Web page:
The amphitheatre was one of such buildings that was constructed in the north-west part of the town, connected to the urbs vetus by the city walls.
Although only the lowermost floor is preserved to this day, the amphitheater had 3 floors and could seat between 15,000 and 18,000 spectators who would crowd to see the gladiators fight (at least until the 5th century when they were banned in the entire Empire). Some elaborate architectural designs made it possible to cover the entire arena with a canvas, protecting those inside the amphitheatre from the hot sun and the rain.
The amphitheatre’s bloody past survived into late antiquity. During Emperor Diocletian’s persecution of Christians, the building was used for executing Christians, resulting in several of those executed being turned into saints. Ironically enough, this list includes St Domnius, the patron saint of Split, to whom the bell tower towering above Emperor Diocletian’s mausoleum (now the cathedral of Split) is dedicated.
As in any significant Roman town, Salona also had thermae i.e. baths. Several of them, in fact. The Great Thermae are the best-preserved ones and were built during Diocletian’s reign as well.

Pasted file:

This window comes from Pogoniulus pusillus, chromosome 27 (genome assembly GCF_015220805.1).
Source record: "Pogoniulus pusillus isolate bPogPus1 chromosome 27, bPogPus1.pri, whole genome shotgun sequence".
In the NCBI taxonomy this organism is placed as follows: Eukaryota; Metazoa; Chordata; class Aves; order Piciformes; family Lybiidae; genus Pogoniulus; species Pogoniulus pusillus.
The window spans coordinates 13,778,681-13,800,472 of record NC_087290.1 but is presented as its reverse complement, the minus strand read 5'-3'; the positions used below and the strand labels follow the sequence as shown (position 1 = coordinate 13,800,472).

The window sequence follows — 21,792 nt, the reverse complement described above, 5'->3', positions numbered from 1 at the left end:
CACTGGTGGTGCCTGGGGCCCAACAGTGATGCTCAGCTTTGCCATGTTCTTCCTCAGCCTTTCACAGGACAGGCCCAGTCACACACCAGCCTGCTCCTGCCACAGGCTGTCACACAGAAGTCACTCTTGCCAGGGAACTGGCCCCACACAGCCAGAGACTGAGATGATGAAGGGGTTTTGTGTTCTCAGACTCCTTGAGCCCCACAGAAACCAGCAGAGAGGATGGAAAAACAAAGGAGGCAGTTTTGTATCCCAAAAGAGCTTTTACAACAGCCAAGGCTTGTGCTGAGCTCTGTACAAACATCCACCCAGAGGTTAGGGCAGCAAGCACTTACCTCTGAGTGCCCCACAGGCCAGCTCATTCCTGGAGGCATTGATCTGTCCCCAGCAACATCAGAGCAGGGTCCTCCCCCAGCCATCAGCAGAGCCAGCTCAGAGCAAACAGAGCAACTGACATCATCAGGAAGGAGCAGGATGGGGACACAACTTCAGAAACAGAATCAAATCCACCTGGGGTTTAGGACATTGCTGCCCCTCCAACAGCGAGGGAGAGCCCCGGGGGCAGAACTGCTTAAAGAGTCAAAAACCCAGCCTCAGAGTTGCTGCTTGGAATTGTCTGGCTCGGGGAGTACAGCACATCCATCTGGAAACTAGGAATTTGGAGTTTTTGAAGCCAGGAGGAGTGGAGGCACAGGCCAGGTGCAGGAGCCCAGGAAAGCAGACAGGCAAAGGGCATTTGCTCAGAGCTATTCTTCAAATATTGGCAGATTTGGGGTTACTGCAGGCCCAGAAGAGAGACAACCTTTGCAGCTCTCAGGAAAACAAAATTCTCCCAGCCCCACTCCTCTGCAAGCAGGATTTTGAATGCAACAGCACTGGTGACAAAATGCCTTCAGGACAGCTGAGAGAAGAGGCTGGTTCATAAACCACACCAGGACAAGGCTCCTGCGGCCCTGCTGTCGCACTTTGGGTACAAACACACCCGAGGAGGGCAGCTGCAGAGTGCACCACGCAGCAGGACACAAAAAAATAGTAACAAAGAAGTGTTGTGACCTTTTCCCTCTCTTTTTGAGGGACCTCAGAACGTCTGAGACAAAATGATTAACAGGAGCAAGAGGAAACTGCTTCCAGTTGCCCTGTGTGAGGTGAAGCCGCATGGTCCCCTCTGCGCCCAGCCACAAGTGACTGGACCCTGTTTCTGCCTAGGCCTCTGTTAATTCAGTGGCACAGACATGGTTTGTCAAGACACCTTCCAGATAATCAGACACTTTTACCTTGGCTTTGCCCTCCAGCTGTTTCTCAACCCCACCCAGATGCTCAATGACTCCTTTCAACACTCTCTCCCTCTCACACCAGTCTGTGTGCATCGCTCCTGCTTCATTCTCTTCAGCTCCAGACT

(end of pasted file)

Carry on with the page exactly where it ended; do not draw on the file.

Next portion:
The Great Themae, as is customary, were fully-equipped with dressing rooms, massage rooms, an exercise and lounge room, sauna, a frigidarium (cold pool), a caldarium (hot room), and many other rooms that were meant to benefit the overall health of the Salonitan people.
Bridge of Five Arches
As with any Roman city, Salona also had two main roads - the Cardo and the Decumanus. Apart from being a crossing over the Jadro river, the bridge of five arches was an extension of the Decumanus into the eastern part of the city and was a lifeline to Epetium (present-day Stobreč), which was an important port at the time.
How to get to Salona
Nowadays, the modern city of Solin covers more ground than did the ancient city of Salona. The archeological site of Salona is located within Solin, only 6 km away from Split. If you don’t manage to find anywhere to stay in Solin, just bear in mind that Split has a lot of real estate to offer and is really close by.
You can get to the site by car. There’s a parking lot at the entrance, but there’s also a smaller parking lot on the opposite side, near the amphitheatre. If you’re arriving by bus, you’d have to catch the no. 1 bus from Trg Gaje Bulata in Split. That will lead you straight to the main entrance. You can also get to Salona from Trogir, which is just a 20-minute bus ride away, or even less if you have a car.
We recommend entering through the main (north) entrance since you’ll get to go through the Tusculum. It was built in 1898 by the renowned archaeologist Monsignor Frane Bulić who had devoted his career and life to researching Salona. The Tusculum was his research base and is, both architecturally and in terms of horticulture, a real sight to see!